Greenfingers - September 2020

Harvest time, so fruit and vegetables can be picked and eaten or stored. Most of our tomatoes are roasted and blended with a little basil before being placed into containers in the freezer for future use. Chilli peppers also keep well when frozen whole.

It’s interesting that the first sowing of salad crops always tends to produce the best quality. Subsequent sowings during the summer seem to lack the vigour of that first crop.

Following on from the note about bumblebees taking the easy route to the nectar in some flowers, I noticed that virtually all the flowers on a salvia ‘hot lips’ have a small hole in the side, and always on the same side. I think the garden bumblebee was probably responsible, though it could have been a buff-tail. In checking the identification on the BB conservation trust website, it notes about caste that: ‘males also generally have longer, more straggly hair, so if your bee has hairy legs, a moustache, and looks slightly unkempt it’s probably a male.’ Perhaps they don’t have access to a comb.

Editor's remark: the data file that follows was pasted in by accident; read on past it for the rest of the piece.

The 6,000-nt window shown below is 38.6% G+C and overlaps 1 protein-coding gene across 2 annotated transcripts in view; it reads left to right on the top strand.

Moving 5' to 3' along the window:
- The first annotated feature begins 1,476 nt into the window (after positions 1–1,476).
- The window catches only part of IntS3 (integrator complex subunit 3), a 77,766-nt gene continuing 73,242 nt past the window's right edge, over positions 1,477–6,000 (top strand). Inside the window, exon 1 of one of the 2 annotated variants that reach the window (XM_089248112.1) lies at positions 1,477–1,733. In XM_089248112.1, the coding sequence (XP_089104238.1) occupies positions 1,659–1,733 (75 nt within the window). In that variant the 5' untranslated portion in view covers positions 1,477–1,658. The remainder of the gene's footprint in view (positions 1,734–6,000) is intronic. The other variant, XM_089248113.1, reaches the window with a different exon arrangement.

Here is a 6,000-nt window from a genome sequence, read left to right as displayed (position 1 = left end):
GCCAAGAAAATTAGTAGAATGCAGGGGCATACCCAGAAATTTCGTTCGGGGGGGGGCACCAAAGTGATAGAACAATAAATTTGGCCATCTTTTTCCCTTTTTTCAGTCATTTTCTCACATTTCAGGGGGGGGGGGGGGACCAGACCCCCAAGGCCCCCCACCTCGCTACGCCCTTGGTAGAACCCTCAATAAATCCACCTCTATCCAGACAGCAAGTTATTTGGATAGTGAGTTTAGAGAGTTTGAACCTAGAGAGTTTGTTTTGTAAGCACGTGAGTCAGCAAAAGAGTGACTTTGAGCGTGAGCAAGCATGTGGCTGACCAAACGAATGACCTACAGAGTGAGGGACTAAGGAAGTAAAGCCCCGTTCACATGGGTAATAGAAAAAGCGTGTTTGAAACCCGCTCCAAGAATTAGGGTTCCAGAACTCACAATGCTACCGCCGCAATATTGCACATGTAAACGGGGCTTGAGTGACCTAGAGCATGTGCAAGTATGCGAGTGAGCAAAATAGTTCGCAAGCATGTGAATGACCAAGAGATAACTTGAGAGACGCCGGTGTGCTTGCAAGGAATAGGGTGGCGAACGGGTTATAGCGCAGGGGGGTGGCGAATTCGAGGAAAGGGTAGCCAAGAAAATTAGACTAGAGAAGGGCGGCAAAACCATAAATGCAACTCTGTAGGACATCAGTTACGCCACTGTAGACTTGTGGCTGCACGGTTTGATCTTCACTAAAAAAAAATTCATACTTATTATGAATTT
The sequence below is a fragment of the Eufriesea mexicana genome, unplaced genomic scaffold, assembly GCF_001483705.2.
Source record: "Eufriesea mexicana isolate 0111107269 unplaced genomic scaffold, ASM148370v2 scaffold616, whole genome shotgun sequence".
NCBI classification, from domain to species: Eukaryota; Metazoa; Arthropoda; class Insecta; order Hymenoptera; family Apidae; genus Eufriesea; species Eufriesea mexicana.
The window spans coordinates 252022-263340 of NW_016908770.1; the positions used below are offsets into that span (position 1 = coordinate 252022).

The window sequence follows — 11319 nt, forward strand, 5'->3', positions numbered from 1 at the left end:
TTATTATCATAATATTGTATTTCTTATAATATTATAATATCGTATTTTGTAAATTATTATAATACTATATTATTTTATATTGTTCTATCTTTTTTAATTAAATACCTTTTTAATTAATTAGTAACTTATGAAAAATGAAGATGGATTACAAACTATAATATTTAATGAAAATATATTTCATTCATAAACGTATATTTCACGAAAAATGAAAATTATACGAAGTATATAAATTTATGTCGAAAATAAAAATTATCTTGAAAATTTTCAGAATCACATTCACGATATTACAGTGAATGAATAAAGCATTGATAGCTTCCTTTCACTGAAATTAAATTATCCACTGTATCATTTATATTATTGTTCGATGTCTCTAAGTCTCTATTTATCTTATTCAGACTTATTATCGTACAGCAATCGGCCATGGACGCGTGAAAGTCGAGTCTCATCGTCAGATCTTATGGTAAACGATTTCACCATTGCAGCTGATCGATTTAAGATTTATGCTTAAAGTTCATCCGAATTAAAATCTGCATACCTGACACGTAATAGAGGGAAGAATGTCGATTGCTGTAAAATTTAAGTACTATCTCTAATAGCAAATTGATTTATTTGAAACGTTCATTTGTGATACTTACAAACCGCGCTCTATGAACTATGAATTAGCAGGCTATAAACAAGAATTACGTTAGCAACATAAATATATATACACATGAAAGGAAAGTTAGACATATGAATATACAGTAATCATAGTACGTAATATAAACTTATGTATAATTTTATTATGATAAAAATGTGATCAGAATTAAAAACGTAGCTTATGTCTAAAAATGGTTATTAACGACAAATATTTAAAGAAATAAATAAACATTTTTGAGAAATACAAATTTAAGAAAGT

The Gardening Club Annual Show has been cancelled this year, but details of the Minchinhampton Alternative Gardening Show are on the Minchinhampton Life website, so thanks to Minch Life.

I hope you took the opportunity to view the comet Neowise that passed by in July. If not, it is a long wait for its return, in the year 8,786, but there are plenty of photos on-line. There are several planetary conjunctions during September, starting with a lunar occultation of Mars on 6th, though not visible from the UK, an early morning close approach of the 26 day old moon and Venus on 14th, and a conjunction of Jupiter, Saturn and the moon on 25th.

Pete Smith